The April 30 deadline for signing a Darfur peace deal passed without any agreement. The AU is sponsoring the peace negotiations. The two main rebel organizations have "reservations" about the draft agreement. The rebels want a deal more in line with what the SPLA rebels in south Sudan got (a vice presidency in the government, and over $70 million a month in oil money.)
The Justice and Equality Movement (JEM) and Sudan Liberation Movement did not issue detailed statements about their "reservations." The draft agreement would allow the people in the three provinces in Darfur to vote in 2010 on whether or not to combine the three into one large province. This might give Darfur more political clout. The deal also says that the Janjaweed militias will be disbanded. The Janjaweed are the various Islamist militias backed by the Sudan-government-- though the government denies that it supports the militias.
The problem with Darfur is that there's no there there. The SPLA threatens the oil fields in southern Sudan. The Darfur rebels threaten nothing as valuable. The government has basically told them to go pound sand. The UN is pleading for the rebels to make peace, so food, and other aid, can be brought in for the millions of refugees. American and European leftists are now calling for armed intervention in Darfur. But governments are wary of such an operation. For one thing, it's very difficult because of the logistics. And then there is the tendency of these same leftists, and their media allies, to turn on any government that does undertake such a military operation. It appears that the Sudanese will have to sort this one out themselves, while the rest of the world stands by and wrings their hands.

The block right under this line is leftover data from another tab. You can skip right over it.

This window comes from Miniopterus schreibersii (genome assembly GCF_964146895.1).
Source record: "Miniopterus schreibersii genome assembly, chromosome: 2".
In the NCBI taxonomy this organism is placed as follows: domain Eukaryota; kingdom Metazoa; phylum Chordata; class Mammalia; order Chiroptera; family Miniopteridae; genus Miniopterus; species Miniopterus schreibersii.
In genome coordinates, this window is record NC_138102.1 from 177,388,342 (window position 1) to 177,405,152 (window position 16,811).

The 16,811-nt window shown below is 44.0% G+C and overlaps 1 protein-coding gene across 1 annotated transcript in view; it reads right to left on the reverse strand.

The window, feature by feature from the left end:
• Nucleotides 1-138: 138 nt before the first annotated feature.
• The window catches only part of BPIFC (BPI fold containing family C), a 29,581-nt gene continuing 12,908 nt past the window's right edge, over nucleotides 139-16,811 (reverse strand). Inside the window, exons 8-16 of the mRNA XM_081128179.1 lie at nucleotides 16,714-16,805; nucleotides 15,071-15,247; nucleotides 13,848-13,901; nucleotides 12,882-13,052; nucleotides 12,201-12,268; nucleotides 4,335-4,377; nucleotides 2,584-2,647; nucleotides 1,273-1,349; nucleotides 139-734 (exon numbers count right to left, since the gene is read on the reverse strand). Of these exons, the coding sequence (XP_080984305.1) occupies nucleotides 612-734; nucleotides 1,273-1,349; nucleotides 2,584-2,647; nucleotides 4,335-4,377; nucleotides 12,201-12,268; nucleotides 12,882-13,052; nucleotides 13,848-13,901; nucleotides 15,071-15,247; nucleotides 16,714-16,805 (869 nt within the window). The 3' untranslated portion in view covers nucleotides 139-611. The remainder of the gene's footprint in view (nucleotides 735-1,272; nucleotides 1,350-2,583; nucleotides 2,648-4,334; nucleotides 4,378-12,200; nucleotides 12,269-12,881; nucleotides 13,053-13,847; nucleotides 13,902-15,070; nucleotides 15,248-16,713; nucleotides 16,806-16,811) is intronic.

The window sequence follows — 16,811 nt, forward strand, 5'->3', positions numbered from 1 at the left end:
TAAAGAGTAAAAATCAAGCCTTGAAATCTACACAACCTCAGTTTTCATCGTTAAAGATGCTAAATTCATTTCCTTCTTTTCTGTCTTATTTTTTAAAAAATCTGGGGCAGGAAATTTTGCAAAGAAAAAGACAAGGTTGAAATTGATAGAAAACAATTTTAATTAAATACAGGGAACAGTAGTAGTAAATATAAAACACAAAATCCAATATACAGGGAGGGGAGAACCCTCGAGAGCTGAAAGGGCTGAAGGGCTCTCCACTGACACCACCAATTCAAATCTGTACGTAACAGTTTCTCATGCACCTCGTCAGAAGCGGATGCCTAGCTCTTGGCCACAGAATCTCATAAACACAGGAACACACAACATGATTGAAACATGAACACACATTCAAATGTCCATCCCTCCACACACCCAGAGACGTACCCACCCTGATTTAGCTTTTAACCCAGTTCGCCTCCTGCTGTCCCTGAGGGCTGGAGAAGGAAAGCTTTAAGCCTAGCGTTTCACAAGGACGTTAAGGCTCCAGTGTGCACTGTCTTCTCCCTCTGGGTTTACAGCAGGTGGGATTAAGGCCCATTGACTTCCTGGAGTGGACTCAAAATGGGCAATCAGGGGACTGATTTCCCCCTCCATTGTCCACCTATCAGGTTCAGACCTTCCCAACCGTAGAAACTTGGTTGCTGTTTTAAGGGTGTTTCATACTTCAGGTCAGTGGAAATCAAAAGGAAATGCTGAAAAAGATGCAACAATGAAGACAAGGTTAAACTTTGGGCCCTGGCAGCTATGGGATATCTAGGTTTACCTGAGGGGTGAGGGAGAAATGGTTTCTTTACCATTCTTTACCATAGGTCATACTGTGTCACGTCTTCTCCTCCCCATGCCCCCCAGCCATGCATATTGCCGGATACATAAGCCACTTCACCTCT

April 27, 2006: The UN daily food ration supplied to refugees in Darfur will be cut in half, beginning in a few weeks. The UN and World Food Program have been dealing with a funding issue for quite some time. The cut is an attempt to keep some food reserves available through July. The UN estimates that 6.1 million people in Sudan require food aid. The World Food Program said that the food supply effort in Sudan will cost around $750 million. The US has given $188 million. The EU has promised another $60 million and Great Britain is donating another $87 million. So where is the rest of the world as Darfur bleeds and starves? It's an old question.